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  • Immersion vs. Interactivity: Virtual Reality and Literary Theory
  • Marie-Laure Ryan

Few of us have actually donned an HMD (head-mounted display) and DGs (data-gloves), and entered a computer-generated, three-dimensional landscape in which all of our wishes can be fulfilled: wishes such as experiencing an expansion of our physical and sensory powers; getting out of the body and seeing ourselves from the outside; adopting a new identity; apprehending immaterial objects with most of our senses, including touch; being able to modify the environment through either verbal commands or physical gestures; seeing creative thoughts instantly realized without going through the process of having them physically materialized. Yet despite the fact that virtual reality as described above is still largely science-fiction, still largely what it is called —a virtual reality—there is hardly anybody who does not have a passionate opinion about the technology: some day VR will replace reality; VR will never replace reality; VR challenges the concept of reality; VR will enable us to rediscover and explore reality; VR is a safe substitute to drugs and sex; VR is pleasure without risk and therefore immoral; VR will enhance the mind, leading mankind to new powers; VR is addictive and will enslave us; VR is a radically new experience; VR is as old as Paleolithic art.

This flowering of opinions is fanned by the rhetoric of the gurus of the technology:

Worldwide, VR is happening in protected pockets of technology; inside giants corporations, universities, and small entrepreneurial start-ups; in Berlin and North Carolina; covering Japan and especially in the San Francisco Bay Area. . . . A rare excitement is in the air, an excitement that comes from breaking through to something new. Computers are about to take the next big step—out of the lab and into the street—and the street can’t wait.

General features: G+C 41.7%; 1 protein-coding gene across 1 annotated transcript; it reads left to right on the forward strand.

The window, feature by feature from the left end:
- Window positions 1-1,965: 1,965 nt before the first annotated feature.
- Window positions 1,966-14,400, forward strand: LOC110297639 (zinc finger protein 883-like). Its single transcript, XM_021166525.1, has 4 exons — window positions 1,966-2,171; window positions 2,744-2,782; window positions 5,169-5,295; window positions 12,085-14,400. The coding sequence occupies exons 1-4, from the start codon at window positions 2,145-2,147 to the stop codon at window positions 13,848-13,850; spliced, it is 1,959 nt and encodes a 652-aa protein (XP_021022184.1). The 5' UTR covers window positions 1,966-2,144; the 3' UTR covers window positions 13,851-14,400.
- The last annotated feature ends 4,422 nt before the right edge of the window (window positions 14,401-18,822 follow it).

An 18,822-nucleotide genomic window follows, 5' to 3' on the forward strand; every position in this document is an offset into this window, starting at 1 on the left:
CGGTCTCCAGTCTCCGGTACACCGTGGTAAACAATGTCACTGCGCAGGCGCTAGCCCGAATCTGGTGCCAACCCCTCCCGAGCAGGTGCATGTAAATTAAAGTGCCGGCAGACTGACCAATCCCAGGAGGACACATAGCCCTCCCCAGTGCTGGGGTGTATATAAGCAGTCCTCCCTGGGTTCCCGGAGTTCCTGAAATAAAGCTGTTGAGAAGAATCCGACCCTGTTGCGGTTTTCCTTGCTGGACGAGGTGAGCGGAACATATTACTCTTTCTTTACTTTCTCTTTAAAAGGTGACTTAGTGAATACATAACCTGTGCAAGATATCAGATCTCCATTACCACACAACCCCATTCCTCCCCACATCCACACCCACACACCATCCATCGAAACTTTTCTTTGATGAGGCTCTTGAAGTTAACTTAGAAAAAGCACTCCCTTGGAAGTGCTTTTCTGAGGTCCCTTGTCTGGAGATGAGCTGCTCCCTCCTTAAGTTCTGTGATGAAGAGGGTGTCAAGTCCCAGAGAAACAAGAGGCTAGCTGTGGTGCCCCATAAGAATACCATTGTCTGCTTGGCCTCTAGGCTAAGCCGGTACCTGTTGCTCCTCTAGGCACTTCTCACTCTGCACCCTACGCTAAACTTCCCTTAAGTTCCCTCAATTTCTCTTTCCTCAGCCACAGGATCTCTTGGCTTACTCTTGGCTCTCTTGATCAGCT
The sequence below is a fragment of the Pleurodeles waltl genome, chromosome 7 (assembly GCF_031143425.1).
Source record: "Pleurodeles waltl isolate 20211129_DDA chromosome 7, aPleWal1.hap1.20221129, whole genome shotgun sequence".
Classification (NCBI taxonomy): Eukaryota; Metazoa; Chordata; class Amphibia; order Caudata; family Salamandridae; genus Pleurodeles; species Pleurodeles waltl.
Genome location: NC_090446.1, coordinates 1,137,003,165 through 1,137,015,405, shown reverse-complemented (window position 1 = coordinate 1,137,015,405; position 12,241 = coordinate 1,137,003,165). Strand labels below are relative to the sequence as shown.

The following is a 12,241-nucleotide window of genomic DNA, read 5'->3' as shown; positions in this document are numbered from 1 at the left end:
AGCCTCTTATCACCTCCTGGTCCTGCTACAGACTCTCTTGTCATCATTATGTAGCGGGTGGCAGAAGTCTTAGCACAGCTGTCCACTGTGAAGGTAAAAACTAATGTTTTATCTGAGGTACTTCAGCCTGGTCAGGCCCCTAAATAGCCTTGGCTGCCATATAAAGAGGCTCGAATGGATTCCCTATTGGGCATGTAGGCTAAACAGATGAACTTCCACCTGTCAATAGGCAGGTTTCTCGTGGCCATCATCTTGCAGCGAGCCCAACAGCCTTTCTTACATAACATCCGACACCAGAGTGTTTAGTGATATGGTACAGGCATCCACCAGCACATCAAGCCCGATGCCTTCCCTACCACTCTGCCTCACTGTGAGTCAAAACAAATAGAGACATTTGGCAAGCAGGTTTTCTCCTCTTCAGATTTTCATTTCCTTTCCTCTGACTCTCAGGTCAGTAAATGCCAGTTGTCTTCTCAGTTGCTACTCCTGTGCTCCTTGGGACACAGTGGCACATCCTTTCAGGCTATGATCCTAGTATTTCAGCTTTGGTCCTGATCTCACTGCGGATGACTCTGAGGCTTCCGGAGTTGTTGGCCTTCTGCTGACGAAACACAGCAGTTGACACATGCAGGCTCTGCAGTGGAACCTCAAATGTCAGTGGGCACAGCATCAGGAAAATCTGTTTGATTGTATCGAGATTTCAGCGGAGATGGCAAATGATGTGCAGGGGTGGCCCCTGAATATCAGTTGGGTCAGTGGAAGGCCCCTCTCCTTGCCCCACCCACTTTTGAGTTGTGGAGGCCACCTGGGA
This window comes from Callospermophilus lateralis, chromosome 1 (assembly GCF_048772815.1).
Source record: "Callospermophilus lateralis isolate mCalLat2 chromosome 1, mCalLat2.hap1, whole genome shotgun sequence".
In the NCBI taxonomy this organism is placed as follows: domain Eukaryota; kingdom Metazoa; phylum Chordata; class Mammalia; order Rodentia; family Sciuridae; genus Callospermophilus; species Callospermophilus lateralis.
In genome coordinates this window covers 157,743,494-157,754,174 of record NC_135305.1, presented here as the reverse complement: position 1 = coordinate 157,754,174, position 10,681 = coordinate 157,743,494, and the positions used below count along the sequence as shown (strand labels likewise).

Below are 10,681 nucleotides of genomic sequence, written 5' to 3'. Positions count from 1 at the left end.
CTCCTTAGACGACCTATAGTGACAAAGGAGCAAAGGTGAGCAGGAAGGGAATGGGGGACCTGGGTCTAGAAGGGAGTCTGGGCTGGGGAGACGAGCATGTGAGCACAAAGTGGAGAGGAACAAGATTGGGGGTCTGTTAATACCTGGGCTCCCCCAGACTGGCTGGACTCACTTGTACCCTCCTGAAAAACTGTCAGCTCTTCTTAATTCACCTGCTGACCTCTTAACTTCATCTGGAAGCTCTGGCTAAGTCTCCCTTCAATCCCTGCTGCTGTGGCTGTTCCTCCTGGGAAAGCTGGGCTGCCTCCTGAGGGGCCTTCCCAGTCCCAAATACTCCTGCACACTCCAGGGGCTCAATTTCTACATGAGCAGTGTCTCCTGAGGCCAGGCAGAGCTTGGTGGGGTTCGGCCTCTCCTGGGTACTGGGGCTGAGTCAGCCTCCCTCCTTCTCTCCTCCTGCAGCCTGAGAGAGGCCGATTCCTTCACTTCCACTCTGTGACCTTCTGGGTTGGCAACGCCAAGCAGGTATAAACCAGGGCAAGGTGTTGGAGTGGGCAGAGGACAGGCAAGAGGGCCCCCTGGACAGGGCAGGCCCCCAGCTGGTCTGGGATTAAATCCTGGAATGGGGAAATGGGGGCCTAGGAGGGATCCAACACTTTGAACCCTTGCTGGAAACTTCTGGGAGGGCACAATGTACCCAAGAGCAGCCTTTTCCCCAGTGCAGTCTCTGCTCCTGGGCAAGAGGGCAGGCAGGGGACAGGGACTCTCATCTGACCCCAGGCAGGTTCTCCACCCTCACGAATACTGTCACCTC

(Pimentel and Texeira, 7)

This sense of anticipation permeates all books about virtual reality. They are less concerned with what has been achieved so far than with what will be available in the (we hope or fear) very near future. We may have to wait until the year 2000 to see VR become an important part of our lives, but since it is depicted so realistically by its prophets, and since it exists very much in the popular imagination, we don’t have to wait that long to submit the claims of its developers to a critical investigation. In this paper I propose to analyze VR as a semiotic phenomenon, to place it within the context of contemporary culture and to explore its theoretical implications.

My point of departure is this definition by Pimentel and Texeira:

In general, the term virtual reality refers to an immersive, interactive experience generated by a computer.


While “computer generated” accounts for the virtual character of the data, “immersive” and “interactive” explain what makes the computer-assisted experience an experience of reality. To apprehend a world as real is to feel surrounded by it, to be able to interact physically with it, and to have the power to modify this environment. The conjunction of immersion and interactivity leads to an effect known as telepresence:

Telepresence is the extent to which one feels present in the mediated environment, rather than in the immediate physical environment. . . . This [mediated environment] can be either a temporally or spatially distant real environment . . . or an animated but nonexistent virtual world synthesized by a computer.

(Steuer 76)

Far from being restricted to VR, the features of immersion and interactivity can be regarded as the cornerstones of a general theory of representation and communication. The purpose of this paper is to explore the problematics of their textual implementation and to assess their significance for contemporary literary theory.


Since immersion depends on the vividness of the display, its factors are closely related to the devices that lead to realism in representation. A factor that comes immediately to mind is the projection of a three-dimensional picture. The introduction of perspective in painting took a first step toward immersion by creating a sense of depth that integrated the spectator into the pictorial space. But because the medium of painting simulates depth on a flat surface the...

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